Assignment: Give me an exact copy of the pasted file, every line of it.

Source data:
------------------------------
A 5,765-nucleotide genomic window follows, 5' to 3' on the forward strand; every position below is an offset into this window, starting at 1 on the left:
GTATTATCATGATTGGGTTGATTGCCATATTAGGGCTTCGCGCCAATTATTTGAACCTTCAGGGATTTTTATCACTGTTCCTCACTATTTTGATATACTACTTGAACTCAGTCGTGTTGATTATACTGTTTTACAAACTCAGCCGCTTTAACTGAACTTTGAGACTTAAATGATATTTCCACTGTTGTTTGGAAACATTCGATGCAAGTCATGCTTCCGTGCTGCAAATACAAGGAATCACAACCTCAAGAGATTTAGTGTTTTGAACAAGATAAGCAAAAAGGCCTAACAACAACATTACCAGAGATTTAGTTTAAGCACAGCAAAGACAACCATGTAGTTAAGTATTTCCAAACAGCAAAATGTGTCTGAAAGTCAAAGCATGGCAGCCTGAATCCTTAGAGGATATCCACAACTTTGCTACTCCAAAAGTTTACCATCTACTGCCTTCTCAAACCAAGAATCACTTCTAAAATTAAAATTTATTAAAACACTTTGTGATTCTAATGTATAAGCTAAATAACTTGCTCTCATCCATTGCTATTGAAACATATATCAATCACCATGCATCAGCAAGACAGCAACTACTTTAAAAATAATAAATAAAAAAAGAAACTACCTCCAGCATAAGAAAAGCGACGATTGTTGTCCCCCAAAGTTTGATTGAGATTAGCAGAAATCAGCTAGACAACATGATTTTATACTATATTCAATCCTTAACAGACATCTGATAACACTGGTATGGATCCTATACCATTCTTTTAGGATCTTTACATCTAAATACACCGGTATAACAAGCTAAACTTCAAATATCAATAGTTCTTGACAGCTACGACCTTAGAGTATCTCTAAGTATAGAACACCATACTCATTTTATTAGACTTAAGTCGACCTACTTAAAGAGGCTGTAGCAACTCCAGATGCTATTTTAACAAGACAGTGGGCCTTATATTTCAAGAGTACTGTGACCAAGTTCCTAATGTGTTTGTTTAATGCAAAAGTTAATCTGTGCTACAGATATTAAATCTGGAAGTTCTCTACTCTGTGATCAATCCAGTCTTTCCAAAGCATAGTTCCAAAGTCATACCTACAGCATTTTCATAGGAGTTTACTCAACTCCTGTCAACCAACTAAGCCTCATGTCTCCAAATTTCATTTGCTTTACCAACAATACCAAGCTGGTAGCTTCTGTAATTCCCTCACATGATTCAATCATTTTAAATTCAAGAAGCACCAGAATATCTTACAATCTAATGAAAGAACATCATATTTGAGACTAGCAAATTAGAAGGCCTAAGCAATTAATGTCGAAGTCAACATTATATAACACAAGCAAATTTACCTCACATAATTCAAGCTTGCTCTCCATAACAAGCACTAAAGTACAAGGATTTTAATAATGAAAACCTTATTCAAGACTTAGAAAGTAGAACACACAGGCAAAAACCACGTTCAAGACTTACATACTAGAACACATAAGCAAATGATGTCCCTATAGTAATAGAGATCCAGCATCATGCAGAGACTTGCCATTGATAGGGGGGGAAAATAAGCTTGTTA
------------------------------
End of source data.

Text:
A 5,765-nucleotide genomic window follows, 5' to 3' on the forward strand; every position below is an offset into this window, starting at 1 on the left:
GTATTATCATGATTGGGTTGATTGCCATATTAGGGCTTCGCGCCAATTATTTGAACCTTCAGGGATTTTTATCACTGTTCCTCACTATTTTGATATACTACTTGAACTCAGTCGTGTTGATTATACTGTTTTACAAACTCAGCCGCTTTAACTGAACTTTGAGACTTAAATGATATTTCCACTGTTGTTTGGAAACATTCGATGCAAGTCATGCTTCCGTGCTGCAAATACAAGGAATCACAACCTCAAGAGATTTAGTGTTTTGAACAAGATAAGCAAAAAGGCCTAACAACAACATTACCAGAGATTTAGTTTAAGCACAGCAAAGACAACCATGTAGTTAAGTATTTCCAAACAGCAAAATGTGTCTGAAAGTCAAAGCATGGCAGCCTGAATCCTTAGAGGATATCCACAACTTTGCTACTCCAAAAGTTTACCATCTACTGCCTTCTCAAACCAAGAATCACTTCTAAAATTAAAATTTATTAAAACACTTTGTGATTCTAATGTATAAGCTAAATAACTTGCTCTCATCCATTGCTATTGAAACATATATCAATCACCATGCATCAGCAAGACAGCAACTACTTTAAAAATAATAAATAAAAAAAGAAACTACCTCCAGCATAAGAAAAGCGACGATTGTTGTCCCCCAAAGTTTGATTGAGATTAGCAGAAATCAGCTAGACAACATGATTTTATACTATATTCAATCCTTAACAGACATCTGATAACACTGGTATGGATCCTATACCATTCTTTTAGGATCTTTACATCTAAATACACCGGTATAACAAGCTAAACTTCAAATATCAATAGTTCTTGACAGCTACGACCTTAGAGTATCTCTAAGTATAGAACACCATACTCATTTTATTAGACTTAAGTCGACCTACTTAAAGAGGCTGTAGCAACTCCAGATGCTATTTTAACAAGACAGTGGGCCTTATATTTCAAGAGTACTGTGACCAAGTTCCTAATGTGTTTGTTTAATGCAAAAGTTAATCTGTGCTACAGATATTAAATCTGGAAGTTCTCTACTCTGTGATCAATCCAGTCTTTCCAAAGCATAGTTCCAAAGTCATACCTACAGCATTTTCATAGGAGTTTACTCAACTCCTGTCAACCAACTAAGCCTCATGTCTCCAAATTTCATTTGCTTTACCAACAATACCAAGCTGGTAGCTTCTGTAATTCCCTCACATGATTCAATCATTTTAAATTCAAGAAGCACCAGAATATCTTACAATCTAATGAAAGAACATCATATTTGAGACTAGCAAATTAGAAGGCCTAAGCAATTAATGTCGAAGTCAACATTATATAACACAAGCAAATTTACCTCACATAATTCAAGCTTGCTCTCCATAACAAGCACTAAAGTACAAGGATTTTAATAATGAAAACCTTATTCAAGACTTAGAAAGTAGAACACACAGGCAAAAACCACGTTCAAGACTTACATACTAGAACACATAAGCAAATGATGTCCCTATAGTAATAGAGATCCAGCATCATGCAGAGACTTGCCATTGATAGGGGGGGAAAATAAGCTTGTTA